A Government ‘on notice’

There is another Brexit message for the Government to consider, communicated loud and clear from the Opposition benches last night: once the mess across the water is resolved, all bets are off.

It's not a fresh revelation, Fianna Fáil TDs have been muttering for weeks about keeping the Government afloat in the "national interest".

But what is striking is the sudden hardening in tone and language amongst both rebel and frontbench TDs.

Harris last night scraped through to survive the Sinn Féin motion of no confidence by 58 votes to 53 with 37 abstentions.

Earlier in the day he had tweeted some of his achievements alongside the phrase “bring it on”.

Fianna Fail’s Lisa Chambers wasted no time in issuing a response.

“Stop with the self congratulation and using the Eighth referendum as a personal win. Be under no illusion, if it were not for Brexit you’d be gone. Less patting yourself on the back and get on with your job. 87k backlog in CervicalCheck and NCH costs out of control,” she wrote on online.

Unsurprisingly, John McGuinness had a thing or two to say as well.

“This motion of no confidence in the Minister should be a notice of no confidence in the Government itself.

“There are those of us in this party, on this side of the House, and indeed within the party ranks and in the general public, who want us to pull the plug. I no longer know why we support the Government or why we sit on our hands and allow it to function. Both the public and the majority of the House have had enough of the Government and, therefore, it should go.”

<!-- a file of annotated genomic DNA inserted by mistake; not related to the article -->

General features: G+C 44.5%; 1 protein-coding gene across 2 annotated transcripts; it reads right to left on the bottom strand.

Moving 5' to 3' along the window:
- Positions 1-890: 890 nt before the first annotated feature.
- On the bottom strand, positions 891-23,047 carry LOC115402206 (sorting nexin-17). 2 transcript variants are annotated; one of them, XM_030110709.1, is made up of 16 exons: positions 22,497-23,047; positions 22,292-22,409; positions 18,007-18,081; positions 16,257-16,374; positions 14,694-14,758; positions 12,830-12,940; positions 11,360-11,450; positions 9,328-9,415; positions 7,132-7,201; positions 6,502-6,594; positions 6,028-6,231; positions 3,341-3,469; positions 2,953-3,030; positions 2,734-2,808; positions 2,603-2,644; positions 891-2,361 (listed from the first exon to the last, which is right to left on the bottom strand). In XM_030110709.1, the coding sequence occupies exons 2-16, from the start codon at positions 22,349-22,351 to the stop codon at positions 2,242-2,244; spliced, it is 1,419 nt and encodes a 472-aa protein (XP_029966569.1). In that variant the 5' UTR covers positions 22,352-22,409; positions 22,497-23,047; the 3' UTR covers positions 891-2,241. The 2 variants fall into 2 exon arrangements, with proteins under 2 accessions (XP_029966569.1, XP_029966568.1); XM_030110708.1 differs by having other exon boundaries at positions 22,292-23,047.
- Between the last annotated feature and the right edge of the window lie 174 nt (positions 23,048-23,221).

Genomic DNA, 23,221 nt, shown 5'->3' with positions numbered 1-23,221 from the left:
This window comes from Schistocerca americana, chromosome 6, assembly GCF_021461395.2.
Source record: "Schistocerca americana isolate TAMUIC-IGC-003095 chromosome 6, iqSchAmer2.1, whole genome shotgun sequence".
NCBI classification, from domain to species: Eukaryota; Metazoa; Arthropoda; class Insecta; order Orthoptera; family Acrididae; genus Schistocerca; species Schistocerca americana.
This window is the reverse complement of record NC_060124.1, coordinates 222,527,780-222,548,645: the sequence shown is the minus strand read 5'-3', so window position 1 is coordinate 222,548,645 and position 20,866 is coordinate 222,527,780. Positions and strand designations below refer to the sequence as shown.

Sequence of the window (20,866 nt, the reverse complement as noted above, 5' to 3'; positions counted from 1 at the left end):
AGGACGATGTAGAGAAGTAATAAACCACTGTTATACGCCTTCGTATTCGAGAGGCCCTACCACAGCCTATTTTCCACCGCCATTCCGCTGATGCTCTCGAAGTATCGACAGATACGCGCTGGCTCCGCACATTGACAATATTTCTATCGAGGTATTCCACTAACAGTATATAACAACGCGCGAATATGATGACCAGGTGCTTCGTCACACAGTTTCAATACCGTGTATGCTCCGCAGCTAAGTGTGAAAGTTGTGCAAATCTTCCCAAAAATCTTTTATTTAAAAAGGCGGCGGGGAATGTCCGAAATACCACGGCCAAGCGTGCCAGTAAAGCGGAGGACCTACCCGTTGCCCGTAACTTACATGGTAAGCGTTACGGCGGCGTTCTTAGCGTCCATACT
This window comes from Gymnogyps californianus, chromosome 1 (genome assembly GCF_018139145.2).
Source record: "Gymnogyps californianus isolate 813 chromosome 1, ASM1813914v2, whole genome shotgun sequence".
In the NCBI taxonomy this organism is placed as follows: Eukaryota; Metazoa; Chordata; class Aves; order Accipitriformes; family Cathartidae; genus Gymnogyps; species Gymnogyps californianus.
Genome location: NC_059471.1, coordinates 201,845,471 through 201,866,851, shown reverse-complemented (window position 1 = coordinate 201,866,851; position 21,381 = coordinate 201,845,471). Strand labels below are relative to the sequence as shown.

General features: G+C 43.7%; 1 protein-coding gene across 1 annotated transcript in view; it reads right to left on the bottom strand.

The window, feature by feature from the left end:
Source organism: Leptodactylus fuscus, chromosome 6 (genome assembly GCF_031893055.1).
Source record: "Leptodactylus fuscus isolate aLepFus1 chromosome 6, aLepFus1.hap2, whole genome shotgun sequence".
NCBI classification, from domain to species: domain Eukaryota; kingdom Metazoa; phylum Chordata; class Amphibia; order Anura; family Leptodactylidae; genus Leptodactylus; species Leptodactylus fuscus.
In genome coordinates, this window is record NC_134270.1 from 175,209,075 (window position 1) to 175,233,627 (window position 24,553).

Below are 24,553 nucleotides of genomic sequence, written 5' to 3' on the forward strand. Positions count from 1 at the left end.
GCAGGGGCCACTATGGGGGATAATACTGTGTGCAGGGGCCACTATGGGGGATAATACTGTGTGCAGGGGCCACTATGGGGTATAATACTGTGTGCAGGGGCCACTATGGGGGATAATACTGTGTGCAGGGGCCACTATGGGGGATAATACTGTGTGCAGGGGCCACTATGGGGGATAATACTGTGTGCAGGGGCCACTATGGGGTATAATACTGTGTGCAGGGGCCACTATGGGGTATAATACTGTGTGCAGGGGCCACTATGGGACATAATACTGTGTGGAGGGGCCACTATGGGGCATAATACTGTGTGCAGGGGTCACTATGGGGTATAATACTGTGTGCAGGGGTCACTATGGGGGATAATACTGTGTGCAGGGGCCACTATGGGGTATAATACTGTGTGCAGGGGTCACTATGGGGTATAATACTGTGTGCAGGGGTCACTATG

The sentiments are important as the party faces into its Ardfheis in Citywest this weekend.

It is an opportunity for the grassroots to have their voice heard, but with Fine Gael and Fianna Fáil still hovering close to each other in the opinion polls, it will be interesting to see if the appetite is truly there to finally make a break for it.

Best Reads

Patsy McGarry reports on the story of Dublin's "most notorious child sexual abuser".

Miriam Lord has all the details about that motion of no confidence in Harris.

And Marie O'Halloran has the full news report on the same issue here.

Simon Carswell and Joe Brennan report that Minister of State for European Affairs Helen McEntee believes Brexit could be delayed for three months if it broke the deadlock.

Conor Lally, Conor Gallagher and Harry McGee have a piece on how Garda and Gsoc will investigate the collapse of the trial of Patrick Hutch for the Regency Hotel murder of David Byrne.


The Minister for Culture Josepha Madigan will discuss questions on her brief at 10.30am.

Leaders’ Questions at noon.

Questions on promised legislation will take place at 12.32pm.

The Government’s Aircraft Noise Regulation Bill will come before the Dáil at 1.02pm.

The anti ticket touting Bill being championed by Noel Rock and Stephen Donnelly is due to go through second stage at 3.25pm.

Topical issues will be taken at 5.15pm.

The Dáil will adjourn at 8.03pm.

No business is scheduled

Minister for Social Protection Regina Doherty will update the social protection committee at 9am on a convention to ensure that those in the UK and Ireland receiving welfare and pension payments cross-Border can continue to do so in the event of a no-deal Brexit and after Brexit.

The Public Accounts Committee will also meet at 9am to discuss the governance of education training boards.

At 2.45pm Tánaiste Simon Coveney will attend the Committee on the Implementation of the Good Friday Agreement to provide an update to members on the agreement.